Slacker - Movie Reviews - Rotten Tomatoes

Slacker Reviews

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April 15, 2015
Slacker could be the independent film by excellence. It doesn't exists a story apparently, but what could you expect if you are doing a film about "slackers". There is no recognized performer, and in the end when you see the cast most of them are referred by what they were doing.
March 14, 2015
I've watched three Richard Linklater movies in the past week: this one, Waking Life, and the much-praised Boyhood. While there's a great deal to admire in all three, this one might actually be my favorite of the bunch, and would be right up there with Before Sunset as one of my favorite Linklater movies overall. As small and seemingly insignificant as this movie may be, I think in some ways it more completely fulfills its ambitions than do Waking Life or Boyhood. It's also, due to its unique format, endlessly watchable; the movie is 1 hour and 45 minutes long, but I don't think I would've minded had it been 3 hours long.

This movie, which wasn't actually Linklater's first but is the earliest one anyone seems to know about, is the first in his ongoing series of cinematic experiments with time. The Before trilogy is all about checking in with two characters on particular days years apart from each other; Boyhood follows one character for 12 years. Here, Linklater's experiment went in the opposite direction from that of Boyhood: rather than follow one character for a long time, he follows dozens and dozens of characters for a few minutes each over the course of a single day in Austin, Texas in 1990 or 1991. Some of them do interesting or bizarre things: a young man runs his mother over in a car and then has some sort of bizarre ceremony in his house; another guy is trying to watch ten TVs at once; an old man finds someone trying to rob his house and takes him out for a pleasant walk to talk about politics. Other people are just going about a fairly normal day: a woman walks to a coffee shop; some kids play in the woods; a young woman argues with her boyfriend. No matter what's going on, though, the film is never boring; most of the characters are oddballs or weirdos of some sort, though not outlandishly so.

It's a somewhat difficult film to evaluate in conventional terms, since it doesn't really concern itself with a narrative. I can say that I thoroughly enjoyed watching it, and its portrayal of college town life was pretty convincing to me. The Austin portrayed in this film reminded me a bit of Carrboro, North Carolina, where I live now; watching the movie almost makes me want to go make my own version of Slacker about the people living here. I really appreciated how smoothly Linklater's direction transitions us from one little story to the next. Purely from an entertainment perspective, it's nice to know that if you don't like one story or character, it'll be replaced by something else soon. The movie is funny and relaxed; it's the sort of movie I imagine would be easy to rewatch in later years. It's interesting, and kind of inspiring, how Linklater's totally naturalistic, low-key approach to filmmaking, which tends to make me think, "Hmm, I could do that!," still yields such fascinating results. If you're at all interested in Linklater, Austin, or the 90s in general, I definitely recommend Slacker.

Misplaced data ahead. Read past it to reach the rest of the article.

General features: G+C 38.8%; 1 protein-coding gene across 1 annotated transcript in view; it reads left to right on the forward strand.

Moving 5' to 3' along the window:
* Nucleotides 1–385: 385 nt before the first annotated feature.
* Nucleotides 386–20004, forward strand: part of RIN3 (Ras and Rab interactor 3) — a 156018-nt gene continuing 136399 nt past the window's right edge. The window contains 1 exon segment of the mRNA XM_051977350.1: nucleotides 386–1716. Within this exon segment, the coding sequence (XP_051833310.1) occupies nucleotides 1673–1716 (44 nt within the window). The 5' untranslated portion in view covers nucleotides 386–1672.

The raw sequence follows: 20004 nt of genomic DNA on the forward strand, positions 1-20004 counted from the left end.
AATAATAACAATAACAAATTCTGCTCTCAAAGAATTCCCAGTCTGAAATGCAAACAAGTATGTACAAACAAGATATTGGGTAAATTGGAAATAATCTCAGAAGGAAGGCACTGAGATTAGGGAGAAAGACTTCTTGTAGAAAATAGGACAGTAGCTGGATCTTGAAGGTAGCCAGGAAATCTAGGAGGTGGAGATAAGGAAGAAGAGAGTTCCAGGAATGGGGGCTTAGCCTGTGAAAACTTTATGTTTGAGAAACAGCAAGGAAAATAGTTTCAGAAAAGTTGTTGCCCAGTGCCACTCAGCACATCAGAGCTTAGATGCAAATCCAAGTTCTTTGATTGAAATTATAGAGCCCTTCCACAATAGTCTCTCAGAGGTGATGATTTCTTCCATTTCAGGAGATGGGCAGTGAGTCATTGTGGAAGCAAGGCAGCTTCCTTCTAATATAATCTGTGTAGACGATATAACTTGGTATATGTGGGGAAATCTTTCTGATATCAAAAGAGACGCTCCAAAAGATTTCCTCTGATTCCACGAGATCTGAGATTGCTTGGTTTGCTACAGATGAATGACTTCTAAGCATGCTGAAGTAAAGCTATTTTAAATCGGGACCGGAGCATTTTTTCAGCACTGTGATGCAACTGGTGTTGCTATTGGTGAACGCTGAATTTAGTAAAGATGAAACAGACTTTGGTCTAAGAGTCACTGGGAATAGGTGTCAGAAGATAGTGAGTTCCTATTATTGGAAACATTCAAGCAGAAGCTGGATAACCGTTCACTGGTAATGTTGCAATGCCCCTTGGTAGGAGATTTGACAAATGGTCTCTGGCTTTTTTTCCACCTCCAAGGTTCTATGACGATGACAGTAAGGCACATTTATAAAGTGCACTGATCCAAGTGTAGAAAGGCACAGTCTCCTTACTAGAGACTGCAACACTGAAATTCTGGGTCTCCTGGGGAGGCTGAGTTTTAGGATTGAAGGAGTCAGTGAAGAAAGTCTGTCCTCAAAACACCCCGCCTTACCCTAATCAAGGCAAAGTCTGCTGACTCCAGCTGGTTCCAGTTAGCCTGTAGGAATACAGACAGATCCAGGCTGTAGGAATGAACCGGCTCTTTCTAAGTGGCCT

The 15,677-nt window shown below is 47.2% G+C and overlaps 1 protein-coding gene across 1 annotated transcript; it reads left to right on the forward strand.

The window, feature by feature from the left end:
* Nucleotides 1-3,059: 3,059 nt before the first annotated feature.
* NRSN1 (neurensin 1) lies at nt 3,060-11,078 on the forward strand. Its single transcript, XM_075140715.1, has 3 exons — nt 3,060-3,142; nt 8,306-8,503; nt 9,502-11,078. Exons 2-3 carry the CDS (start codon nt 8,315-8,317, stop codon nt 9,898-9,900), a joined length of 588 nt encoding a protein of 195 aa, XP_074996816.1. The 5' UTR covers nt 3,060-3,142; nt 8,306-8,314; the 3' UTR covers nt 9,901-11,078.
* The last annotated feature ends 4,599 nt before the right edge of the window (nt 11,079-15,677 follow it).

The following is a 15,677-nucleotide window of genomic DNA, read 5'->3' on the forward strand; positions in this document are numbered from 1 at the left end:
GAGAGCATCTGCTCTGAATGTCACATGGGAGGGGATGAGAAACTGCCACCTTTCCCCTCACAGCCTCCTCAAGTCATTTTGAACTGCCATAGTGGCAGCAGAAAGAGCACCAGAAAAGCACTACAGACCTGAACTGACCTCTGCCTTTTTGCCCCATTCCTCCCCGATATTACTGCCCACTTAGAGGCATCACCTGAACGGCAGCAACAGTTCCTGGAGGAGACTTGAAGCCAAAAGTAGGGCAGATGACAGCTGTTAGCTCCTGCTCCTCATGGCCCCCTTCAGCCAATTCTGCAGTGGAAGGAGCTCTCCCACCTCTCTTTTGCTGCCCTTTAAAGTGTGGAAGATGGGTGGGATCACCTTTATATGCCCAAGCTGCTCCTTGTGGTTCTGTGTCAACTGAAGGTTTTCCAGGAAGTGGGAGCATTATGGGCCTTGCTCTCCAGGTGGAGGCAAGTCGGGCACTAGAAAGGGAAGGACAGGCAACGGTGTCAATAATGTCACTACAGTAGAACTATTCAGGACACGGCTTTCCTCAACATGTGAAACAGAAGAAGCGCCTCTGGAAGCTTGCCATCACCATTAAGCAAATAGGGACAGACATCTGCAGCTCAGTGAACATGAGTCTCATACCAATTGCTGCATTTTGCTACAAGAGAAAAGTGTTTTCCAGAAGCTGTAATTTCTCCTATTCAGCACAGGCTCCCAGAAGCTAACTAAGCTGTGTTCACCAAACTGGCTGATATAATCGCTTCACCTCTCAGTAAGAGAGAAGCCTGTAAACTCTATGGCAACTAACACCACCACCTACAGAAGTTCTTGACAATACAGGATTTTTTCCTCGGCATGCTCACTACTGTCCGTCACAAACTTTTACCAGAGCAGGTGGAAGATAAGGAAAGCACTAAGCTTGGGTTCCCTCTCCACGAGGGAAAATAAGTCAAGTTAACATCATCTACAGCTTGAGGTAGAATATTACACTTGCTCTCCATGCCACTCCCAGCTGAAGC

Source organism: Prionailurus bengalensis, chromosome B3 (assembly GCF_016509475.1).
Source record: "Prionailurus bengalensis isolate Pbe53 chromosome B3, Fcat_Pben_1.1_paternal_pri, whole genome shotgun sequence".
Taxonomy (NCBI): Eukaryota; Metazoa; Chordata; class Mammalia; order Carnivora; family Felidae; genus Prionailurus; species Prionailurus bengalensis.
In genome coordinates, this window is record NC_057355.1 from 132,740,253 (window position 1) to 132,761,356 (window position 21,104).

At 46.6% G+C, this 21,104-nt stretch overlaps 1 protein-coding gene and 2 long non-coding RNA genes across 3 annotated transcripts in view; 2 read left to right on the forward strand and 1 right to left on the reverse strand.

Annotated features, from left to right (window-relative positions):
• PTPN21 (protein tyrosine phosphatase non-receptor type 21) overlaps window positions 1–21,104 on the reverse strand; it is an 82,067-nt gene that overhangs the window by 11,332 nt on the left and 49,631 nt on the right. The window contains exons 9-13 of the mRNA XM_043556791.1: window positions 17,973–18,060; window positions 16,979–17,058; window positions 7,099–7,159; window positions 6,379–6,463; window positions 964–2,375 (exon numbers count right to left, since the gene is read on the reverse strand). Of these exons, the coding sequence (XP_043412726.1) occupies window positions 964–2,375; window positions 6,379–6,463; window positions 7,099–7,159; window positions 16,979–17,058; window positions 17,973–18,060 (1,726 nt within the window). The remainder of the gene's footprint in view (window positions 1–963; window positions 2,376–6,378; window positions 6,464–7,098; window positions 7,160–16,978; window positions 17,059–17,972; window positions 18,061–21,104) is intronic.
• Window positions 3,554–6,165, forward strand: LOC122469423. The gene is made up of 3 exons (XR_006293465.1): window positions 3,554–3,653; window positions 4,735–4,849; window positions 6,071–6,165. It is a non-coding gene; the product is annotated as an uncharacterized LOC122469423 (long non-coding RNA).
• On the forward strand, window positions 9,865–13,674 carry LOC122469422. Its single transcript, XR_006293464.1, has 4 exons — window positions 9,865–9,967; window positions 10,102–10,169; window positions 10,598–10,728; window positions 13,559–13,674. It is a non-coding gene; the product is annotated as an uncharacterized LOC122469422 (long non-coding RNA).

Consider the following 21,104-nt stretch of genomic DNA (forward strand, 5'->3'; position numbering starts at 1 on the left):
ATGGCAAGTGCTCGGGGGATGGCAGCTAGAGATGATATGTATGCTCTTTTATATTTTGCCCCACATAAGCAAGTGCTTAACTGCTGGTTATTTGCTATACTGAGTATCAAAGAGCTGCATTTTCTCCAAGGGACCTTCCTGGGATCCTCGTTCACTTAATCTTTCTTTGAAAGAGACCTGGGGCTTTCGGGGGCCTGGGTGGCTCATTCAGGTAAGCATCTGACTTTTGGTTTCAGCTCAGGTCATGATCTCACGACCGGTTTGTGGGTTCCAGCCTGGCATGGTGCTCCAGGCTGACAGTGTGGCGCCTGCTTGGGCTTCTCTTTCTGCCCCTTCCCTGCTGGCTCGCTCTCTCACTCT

Super Reviewer
½ February 19, 2015
A perfect portrait of Austin, Texas in the nineties, this film is full of vignettes of what it is like living out your twenties in that time period. It balances between being a love letter to Austin, and a diatribe about the collective characters that you meet when you're young. Linklater's films have often been heralded as centering on realism in contrast against the absurd. From the "Anti-Artist" in the bar scene to the conspiracy theorist in the book store, we've heard, and listened to, and felt exhausted by many of these same people in our lives. Though this film is nearly twenty-five years old, it feels just as relevant in today's times. Academia is always full of hotheads and passionate centenarians alike. This too is the world of liberal society, happy to philosophize about every aspect of life but intent on not living it. This film is funny, intellectually stimulating, and perversely amazing with its characters and cult following. A definitive piece of Linklater filmmaking and cultural iconoclast in the world of indie filmmaking, this is a must watch, in any case.
½ February 7, 2015
I personally know a lot of the people in this film including the director, but still think it was a boring experiment that was overly simple and went nowhere. I'm glad Link has evolved!
February 4, 2015
Ambling indie classic patiently follows a stream of philosophical burnouts crossing paths over the course of a day in Austin, Texas. The twist is that we never see any of these people ever again, their experiences do not contribute to any central plot and the story is told in what seems like real time. The main character is the town itself, and the lack of any true story momentum is a statement on its residents. They have plenty to say, but never seem to do anything. That's their charm, and it's also the charm of this movie. But unlike many of the films that this breakthrough cult classic inspired (namely Kevin Smith's Clerks) first-time director Richard Linklater exhibits an impressive mastery of cinematic motion rare in low-budget films which rely mostly on dialogue. Linklater shoots many of his scenes in long takes with infrequent cutting, reminiscent of the opening shot of Orson Welles' Touch of Evil or Scorsese's nightclub scene in Goodfellas. This kind of technique is incredibly difficult to achieve even for experienced filmmakers with a large budget to work with, making it especially astounding that Linklater managed to choreograph such sequences with limited resources and even less experience. But at the end of the day, the existential conundrums which this film wrestles with are what will hold your interest and its unique philosophical insights are what made Linklater one of the wisest cinematic sages of the 1990s independent film boom.
February 2, 2015